by Andy McGuire
In the lead-up to the International Festival of Authors events in Thunder Bay, I decided to take it upon myself to read something by each of the participating authors. While I have enjoyed past events, I figured this would give me a bit more background so that I can get more out of them. (And, you know, having already read We’re All in This Together by Amy Jones, I only had three books to get through. No biggie.) The readings and talks have come and gone, so now I might as well post some reviews.
The first post-Amy Jones book I sampled was McGuire’s Country Club, one of two books of poetry showcased at this year’s IFOA in Thunder Bay. I honestly struggled a bit with this one. While McGuire, like me, appears to enjoy non-traditional rhyme schemes, I tend to appreciate such a thing more when it flows well, mimicking natural speech. If this can’t be achieved, it works to the detriment of the poetry, or at least the detriment of my feelings toward it. That said, where some poetry worsens when read aloud––Douglas Livingston comes to mind here, where I love his written word but have great difficulties following the poems when spoken––McGuire’s work improves quite a bit when he reads it. Perhaps it had to do somewhat with the intonation and flow of the reading or the context the author gave for the poems before jumping in to them, but I think a lot of it had to do with the energy and laughter of the audience. This could be felt both when a clever line was delivered––read in a deadpan tone in each instance––or the outright absurdity of a poem like “Independence Day,” where he basically reads a list of various preserves.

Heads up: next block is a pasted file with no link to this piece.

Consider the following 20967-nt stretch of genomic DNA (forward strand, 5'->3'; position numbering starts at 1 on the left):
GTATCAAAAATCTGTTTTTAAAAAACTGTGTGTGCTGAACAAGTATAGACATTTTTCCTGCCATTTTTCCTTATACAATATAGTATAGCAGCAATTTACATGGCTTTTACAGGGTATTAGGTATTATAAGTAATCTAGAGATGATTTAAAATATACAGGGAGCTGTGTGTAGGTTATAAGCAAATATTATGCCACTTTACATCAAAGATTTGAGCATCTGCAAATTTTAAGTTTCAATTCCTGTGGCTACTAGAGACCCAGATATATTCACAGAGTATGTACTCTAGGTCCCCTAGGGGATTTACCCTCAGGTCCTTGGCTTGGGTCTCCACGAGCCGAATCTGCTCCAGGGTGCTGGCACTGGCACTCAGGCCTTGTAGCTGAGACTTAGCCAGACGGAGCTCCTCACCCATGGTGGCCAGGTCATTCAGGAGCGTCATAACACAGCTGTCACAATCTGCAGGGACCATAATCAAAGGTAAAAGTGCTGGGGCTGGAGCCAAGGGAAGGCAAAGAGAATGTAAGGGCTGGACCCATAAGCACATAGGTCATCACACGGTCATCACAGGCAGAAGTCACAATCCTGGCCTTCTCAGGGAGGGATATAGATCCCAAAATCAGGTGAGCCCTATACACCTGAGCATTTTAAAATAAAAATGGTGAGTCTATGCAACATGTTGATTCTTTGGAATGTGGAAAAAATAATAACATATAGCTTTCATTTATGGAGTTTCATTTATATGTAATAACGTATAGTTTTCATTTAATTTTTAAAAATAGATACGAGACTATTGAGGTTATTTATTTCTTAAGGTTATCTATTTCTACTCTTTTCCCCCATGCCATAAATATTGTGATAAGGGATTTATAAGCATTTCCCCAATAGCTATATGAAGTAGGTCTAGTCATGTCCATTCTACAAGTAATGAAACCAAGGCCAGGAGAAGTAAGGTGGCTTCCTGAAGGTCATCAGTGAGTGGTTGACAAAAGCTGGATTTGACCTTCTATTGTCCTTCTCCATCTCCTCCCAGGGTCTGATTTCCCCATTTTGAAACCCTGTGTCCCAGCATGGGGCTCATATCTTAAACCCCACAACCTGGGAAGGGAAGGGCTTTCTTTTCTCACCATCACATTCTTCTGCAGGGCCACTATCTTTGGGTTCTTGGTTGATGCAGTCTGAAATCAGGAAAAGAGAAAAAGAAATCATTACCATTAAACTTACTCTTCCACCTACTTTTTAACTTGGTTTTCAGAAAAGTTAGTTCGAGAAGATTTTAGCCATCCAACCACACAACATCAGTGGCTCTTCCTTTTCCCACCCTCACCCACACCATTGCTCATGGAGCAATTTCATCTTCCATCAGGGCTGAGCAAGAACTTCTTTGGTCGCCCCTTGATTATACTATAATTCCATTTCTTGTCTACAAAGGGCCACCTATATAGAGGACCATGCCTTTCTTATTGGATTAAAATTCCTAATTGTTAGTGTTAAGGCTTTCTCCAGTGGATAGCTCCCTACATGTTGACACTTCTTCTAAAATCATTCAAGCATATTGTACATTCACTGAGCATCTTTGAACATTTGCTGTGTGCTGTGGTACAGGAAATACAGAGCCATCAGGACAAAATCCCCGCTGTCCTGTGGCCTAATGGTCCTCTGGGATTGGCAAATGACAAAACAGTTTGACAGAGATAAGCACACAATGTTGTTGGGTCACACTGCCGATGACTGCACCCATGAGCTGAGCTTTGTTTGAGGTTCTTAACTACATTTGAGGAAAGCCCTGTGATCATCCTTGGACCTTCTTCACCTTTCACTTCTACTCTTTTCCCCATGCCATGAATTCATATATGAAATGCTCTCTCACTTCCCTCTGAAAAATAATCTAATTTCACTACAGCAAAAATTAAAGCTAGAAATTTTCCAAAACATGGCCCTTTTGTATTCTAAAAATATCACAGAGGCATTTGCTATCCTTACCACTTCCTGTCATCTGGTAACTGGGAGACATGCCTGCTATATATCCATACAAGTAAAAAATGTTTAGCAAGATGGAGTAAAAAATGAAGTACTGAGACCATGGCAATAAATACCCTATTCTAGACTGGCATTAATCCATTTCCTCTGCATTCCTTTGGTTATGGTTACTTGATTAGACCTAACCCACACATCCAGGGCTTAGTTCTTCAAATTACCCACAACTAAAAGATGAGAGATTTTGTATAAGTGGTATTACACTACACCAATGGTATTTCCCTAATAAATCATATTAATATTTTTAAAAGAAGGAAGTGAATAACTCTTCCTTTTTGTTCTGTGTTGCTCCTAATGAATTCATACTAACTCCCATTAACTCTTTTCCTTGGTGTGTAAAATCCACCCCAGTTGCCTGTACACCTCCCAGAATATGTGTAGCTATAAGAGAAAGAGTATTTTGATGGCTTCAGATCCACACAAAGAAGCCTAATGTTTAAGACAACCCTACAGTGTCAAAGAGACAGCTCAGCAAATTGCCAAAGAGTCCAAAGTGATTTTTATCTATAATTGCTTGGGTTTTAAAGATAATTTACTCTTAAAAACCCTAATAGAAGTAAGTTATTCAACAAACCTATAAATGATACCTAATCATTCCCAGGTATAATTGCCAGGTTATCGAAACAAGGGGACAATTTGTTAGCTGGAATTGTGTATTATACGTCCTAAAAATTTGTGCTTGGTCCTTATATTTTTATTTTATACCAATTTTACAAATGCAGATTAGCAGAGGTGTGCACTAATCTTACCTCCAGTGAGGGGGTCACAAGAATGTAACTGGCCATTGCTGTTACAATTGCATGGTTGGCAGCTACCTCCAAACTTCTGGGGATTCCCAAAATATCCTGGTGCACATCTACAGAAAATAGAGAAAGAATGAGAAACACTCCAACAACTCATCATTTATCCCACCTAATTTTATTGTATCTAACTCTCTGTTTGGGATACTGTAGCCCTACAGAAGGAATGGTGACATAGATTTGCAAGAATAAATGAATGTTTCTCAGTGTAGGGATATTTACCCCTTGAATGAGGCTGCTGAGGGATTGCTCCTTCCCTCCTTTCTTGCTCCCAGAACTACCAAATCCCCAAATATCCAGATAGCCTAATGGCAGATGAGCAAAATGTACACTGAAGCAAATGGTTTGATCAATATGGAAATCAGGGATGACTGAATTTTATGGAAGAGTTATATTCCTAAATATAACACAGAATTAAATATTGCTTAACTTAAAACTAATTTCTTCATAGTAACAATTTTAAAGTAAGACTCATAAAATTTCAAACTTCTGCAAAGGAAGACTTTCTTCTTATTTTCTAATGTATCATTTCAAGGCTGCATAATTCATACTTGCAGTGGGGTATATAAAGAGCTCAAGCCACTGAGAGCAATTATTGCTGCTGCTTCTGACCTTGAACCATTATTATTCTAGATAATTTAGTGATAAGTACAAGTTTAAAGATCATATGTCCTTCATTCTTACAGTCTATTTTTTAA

I’m also quite impressed with McGuire’s imagery throughout the collection. Along with specific techniques employed––such as writing in the accent of the “man from Bombay” in the poem “Pool”––he comes so close to effectively painting a picture and taking us there, but I kept getting pulled out of the moment by rhymes that felt forced. The further from this McGuire moved, the more natural his verse became, the more enjoyable things became, to an extent with “Butchers Holler,” but extensively with my favourite poem in his book, “Toronto.” I believe that a great deal of my love for the latter poem has a lot to do with how honest and open it feels. Perhaps this is due to the change in style, or perhaps it’s more because I can see myself in the poem. (If so, that’s at least a little depressing.) No matter the reason, it worked.
When it all came together, I could see the good in Country Club, but I don’t think it was written with someone like me in mind, as I came to prefer the exception rather than the rule. However, even if I’m not painting McGuire’s collection with the most appealing brush, I whole-heartedly recommend listening to him read if you ever get the chance; I’d go so far to say that you’ll find it hard to find another poetry reading that’s quite as fun.